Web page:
Medical cannabis prescription network provider Montu has announced a second capital raise to fund the next phase of growth for the company’s alternaleafTM telehealth platform.
The company has returned to crowdfunding platform Birchal to undertake this latest campaign following a marquee $2 million funding round last year.
Proceeds are expected to boost the company’s position through further investment in its technological infrastructure and by increasing patient awareness.
Montu’s alternaleafTM telehealth platform is described as an “integrated cannabis ecosystem” that connects more than 15,000 Australian patients each year nationwide to highly qualified doctors equipped to prescribe medical cannabis.
Game changing healthcare technology
Telehealth services have been a game changer since the beginning of the COVID-19 pandemic in terms of increasing accessibility to professional healthcare advice and medication.
In parallel to Australia’s rapid adoption of the technology, there has been a notable increase in doctor confidence in prescribing medical cannabis, along with improvements in prescription regulations.
As a result, Montu has reported a tenfold increase in medical cannabis prescriptions in the last 12 months, with revenue growing by 1,000% to reach a run rate of $10 million.
“Prior to telehealth, our company was already a pioneer in helping patients gain easy access via a nationwide network of doctors that could service half a million Australians. With telehealth – we can now service every Australian,” Montu managing director Christopher Strauch said.
He noted the difficulty patients had previously experienced when attempting to speak to a doctor about medical cannabis due to its negative stigma and many doctors’ limited experience.
“We have trained over 1,000 Australian doctors on medical cannabis and provided them with education and support. This has seen doctors become more confident prescribers.”
Montu manages the medical cannabis supply chain vertically from doctor education, clinical care, product supply and distribution, to dispensing of medication.
Revenue climbs as COVID-19 accelerates adoption of telehealth services
Last year’s initial raise made Montu the fastest company in Australia to raise $2 million, and attracting more than 1,000 investors.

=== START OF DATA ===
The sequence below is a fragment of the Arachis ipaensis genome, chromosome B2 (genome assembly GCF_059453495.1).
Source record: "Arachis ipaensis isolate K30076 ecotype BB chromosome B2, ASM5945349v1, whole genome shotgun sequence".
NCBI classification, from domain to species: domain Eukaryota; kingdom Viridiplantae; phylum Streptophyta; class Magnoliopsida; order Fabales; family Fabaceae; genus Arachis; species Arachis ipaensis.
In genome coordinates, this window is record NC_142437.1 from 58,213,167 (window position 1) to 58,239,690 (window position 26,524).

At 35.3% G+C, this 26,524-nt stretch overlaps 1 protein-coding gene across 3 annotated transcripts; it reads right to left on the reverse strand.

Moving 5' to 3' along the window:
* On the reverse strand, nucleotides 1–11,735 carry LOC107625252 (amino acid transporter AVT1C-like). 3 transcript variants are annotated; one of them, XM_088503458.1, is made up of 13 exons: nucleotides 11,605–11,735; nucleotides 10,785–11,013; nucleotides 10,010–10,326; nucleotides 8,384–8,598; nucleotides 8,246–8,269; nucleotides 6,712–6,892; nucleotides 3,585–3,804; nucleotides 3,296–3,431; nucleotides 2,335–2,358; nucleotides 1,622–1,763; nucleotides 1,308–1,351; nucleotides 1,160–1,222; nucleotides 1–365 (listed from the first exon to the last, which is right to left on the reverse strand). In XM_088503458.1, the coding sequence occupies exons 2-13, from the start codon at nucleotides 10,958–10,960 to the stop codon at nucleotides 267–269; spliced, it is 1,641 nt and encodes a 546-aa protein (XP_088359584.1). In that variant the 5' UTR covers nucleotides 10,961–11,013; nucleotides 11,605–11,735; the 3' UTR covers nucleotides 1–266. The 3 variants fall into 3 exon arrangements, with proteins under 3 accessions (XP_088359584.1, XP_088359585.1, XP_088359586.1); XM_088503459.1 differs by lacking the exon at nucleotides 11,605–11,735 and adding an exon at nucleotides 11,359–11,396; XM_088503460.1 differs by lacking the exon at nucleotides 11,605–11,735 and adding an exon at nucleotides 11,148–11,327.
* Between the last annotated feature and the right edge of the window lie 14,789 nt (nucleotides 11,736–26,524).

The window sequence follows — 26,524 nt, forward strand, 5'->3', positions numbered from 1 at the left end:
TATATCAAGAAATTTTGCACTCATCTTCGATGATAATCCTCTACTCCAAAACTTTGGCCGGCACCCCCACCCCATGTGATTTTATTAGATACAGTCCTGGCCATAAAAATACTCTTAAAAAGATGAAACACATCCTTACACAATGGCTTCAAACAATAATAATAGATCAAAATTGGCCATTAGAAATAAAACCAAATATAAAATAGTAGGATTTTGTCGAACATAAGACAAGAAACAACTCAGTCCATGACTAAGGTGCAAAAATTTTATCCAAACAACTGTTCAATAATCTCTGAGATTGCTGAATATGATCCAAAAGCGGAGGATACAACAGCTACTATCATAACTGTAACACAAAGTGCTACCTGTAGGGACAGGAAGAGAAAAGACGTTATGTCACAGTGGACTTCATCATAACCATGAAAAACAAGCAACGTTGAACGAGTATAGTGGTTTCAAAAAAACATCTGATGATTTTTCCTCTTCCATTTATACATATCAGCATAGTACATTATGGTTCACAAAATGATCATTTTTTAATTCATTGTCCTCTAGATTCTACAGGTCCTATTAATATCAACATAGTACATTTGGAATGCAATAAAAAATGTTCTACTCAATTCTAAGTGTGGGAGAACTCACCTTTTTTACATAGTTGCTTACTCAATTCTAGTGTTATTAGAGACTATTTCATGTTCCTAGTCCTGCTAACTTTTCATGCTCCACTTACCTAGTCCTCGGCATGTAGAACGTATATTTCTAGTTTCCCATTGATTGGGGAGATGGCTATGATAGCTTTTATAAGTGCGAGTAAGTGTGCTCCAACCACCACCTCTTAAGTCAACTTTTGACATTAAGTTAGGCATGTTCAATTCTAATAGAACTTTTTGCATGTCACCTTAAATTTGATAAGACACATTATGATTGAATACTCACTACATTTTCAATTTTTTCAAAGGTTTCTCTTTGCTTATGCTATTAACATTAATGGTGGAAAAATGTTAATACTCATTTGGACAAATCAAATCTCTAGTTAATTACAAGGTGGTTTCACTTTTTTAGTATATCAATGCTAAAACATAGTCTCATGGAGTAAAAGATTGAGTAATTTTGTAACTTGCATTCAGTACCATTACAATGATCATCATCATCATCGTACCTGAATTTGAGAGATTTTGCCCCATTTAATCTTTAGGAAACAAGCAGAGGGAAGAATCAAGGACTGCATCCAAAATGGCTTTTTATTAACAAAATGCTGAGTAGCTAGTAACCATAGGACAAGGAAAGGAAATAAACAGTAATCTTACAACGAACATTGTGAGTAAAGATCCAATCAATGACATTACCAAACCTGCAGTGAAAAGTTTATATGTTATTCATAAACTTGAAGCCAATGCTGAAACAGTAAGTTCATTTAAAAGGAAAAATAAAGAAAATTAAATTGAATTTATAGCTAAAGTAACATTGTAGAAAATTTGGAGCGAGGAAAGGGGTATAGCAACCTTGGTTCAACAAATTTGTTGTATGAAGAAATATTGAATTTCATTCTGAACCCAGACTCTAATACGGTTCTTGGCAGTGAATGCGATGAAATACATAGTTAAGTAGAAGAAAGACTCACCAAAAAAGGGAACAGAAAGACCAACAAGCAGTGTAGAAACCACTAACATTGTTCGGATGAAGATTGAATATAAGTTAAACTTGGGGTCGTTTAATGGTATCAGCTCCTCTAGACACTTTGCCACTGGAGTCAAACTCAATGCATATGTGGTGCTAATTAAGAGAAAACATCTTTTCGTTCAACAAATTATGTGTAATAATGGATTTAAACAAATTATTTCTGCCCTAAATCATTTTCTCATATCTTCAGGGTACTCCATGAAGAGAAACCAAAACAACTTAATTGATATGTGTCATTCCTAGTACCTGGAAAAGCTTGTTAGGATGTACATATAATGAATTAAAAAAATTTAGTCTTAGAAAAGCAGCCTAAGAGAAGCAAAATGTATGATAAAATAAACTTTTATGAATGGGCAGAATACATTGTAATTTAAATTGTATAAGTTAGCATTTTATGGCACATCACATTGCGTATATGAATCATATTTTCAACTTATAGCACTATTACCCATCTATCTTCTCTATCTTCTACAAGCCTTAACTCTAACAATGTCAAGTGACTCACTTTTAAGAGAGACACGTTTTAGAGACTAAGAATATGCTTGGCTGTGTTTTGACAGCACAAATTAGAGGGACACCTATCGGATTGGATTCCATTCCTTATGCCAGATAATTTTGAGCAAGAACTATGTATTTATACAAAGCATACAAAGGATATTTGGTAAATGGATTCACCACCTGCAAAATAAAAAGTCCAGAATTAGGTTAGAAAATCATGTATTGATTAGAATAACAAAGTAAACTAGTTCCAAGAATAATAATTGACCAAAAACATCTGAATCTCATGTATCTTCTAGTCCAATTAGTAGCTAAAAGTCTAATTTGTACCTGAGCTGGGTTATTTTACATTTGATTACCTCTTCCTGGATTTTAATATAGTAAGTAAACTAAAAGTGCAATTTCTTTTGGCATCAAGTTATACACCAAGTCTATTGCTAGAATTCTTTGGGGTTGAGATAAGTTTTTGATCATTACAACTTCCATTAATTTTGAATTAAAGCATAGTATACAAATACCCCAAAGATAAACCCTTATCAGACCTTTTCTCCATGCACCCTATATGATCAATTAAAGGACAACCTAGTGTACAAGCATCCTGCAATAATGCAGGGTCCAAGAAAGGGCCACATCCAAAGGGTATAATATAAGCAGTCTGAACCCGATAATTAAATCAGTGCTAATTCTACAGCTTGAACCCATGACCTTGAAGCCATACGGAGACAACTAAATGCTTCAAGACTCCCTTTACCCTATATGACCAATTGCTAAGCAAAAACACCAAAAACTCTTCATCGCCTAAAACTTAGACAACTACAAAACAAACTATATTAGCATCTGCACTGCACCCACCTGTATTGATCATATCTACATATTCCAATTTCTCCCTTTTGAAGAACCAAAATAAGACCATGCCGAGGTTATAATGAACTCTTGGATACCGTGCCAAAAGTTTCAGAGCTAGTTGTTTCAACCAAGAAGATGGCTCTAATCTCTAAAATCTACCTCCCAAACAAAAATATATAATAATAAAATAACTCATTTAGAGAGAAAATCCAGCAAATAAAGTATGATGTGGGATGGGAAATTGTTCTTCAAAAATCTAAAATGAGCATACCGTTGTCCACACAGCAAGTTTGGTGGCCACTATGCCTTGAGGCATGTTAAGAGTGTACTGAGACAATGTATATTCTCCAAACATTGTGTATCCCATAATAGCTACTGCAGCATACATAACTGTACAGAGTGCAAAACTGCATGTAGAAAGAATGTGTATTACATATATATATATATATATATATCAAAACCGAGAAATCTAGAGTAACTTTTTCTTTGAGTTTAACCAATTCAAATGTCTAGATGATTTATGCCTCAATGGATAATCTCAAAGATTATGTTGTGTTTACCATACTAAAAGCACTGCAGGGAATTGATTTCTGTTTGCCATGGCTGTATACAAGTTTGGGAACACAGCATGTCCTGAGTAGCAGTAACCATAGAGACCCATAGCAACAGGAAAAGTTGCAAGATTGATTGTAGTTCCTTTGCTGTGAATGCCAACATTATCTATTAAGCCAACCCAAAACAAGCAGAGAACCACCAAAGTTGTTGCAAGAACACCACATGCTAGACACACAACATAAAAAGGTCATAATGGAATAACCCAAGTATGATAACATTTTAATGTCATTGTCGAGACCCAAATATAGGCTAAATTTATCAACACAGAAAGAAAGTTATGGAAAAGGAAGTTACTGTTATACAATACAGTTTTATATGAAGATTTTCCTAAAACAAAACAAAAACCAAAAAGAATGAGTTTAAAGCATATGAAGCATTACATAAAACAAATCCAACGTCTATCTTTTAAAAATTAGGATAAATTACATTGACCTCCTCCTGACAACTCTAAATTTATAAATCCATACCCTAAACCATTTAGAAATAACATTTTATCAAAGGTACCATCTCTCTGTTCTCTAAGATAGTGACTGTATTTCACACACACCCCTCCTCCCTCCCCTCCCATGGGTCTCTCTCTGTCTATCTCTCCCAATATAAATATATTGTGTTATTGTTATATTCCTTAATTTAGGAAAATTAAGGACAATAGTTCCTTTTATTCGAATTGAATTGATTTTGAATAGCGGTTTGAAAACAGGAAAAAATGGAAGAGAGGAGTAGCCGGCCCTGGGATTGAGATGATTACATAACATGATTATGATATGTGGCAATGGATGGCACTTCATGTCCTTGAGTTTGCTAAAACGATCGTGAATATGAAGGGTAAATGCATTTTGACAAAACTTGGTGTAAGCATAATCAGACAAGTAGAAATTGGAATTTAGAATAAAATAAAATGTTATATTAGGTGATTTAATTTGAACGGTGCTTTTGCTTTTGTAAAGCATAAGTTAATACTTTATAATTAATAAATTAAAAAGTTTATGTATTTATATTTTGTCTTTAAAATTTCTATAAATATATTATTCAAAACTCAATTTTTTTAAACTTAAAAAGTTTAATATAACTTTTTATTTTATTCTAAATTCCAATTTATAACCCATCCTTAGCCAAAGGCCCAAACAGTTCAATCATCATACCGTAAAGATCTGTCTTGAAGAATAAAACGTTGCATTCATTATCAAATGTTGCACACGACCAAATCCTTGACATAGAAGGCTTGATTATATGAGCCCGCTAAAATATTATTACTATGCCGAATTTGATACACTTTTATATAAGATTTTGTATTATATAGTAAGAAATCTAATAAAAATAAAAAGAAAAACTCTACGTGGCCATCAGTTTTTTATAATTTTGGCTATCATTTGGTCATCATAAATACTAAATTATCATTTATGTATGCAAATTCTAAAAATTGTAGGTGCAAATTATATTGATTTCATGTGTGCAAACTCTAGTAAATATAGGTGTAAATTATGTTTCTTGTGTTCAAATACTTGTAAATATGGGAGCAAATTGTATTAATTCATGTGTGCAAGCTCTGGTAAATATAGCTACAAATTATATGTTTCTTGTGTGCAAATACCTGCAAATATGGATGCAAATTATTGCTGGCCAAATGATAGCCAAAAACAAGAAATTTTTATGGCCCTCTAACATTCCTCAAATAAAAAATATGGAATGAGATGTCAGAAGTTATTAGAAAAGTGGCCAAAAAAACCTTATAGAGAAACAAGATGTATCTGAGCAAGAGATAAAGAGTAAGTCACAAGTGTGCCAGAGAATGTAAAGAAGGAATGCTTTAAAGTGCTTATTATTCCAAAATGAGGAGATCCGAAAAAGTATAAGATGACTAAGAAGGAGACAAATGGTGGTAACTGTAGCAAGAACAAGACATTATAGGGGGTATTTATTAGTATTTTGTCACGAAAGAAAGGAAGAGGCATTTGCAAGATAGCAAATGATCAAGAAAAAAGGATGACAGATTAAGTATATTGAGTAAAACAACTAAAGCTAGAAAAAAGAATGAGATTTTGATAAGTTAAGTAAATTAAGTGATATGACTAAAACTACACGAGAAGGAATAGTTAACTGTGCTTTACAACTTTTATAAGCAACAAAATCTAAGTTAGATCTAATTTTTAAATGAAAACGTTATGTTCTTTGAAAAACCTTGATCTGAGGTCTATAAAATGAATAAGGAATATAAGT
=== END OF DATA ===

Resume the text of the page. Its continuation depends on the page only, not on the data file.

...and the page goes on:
The company has achieved significant growth in the last year, reaching a $10 million revenue run rate and turning the business profitable.
Based on assumptions made of its existing network of highly qualified prescribing doctors, Montu has forecast a $51 million run rate for 2022 and up to $139 million for 2023.
“Our company’s trajectory for growth is massive, with revenues growing more than 250% last quarter alone,” Mr Strauch said.
He noted the company’s “highly scalable business model” and said Montu is “just scratching the surface” with more than 15,000 patient consultations a year and over 50,000 units of medical cannabis prescribed annually.
Proceeds from Montu’s latest funding round is expected to help solidify the company’s leading position in the Australian and New Zealand medical cannabis market, which is forecasted to be worth $1.7 billion by 2023. Funds will go towards its technological infrastructure and growing patient awareness, it said.
The company said it also plans to pursue an ASX listing by late 2022.
Regulatory changes in Australia
Montu’s significant growth in the last year has been bolstered by considerable changes in Australia’s regulation of medical cannabis access.
Since early 2021, certain cannabidiol (CBD) products are now permitted to be sold over the counter at pharmacies (although products must still undergo requisite clinical trials before becoming available).
In addition, Special Access Scheme approvals for specific prescription medications have been extended from one to two years.
In July, the Therapeutic Goods Administration changed the requirements for authorised prescribers’ applications to now allow approvals for medical cannabis products on a schedule basis rather than on a product level.
In the same month, Tasmania also joined other Australian states by no longer restricting medical cannabis prescribing to specialists, thus improving access to patients in the state.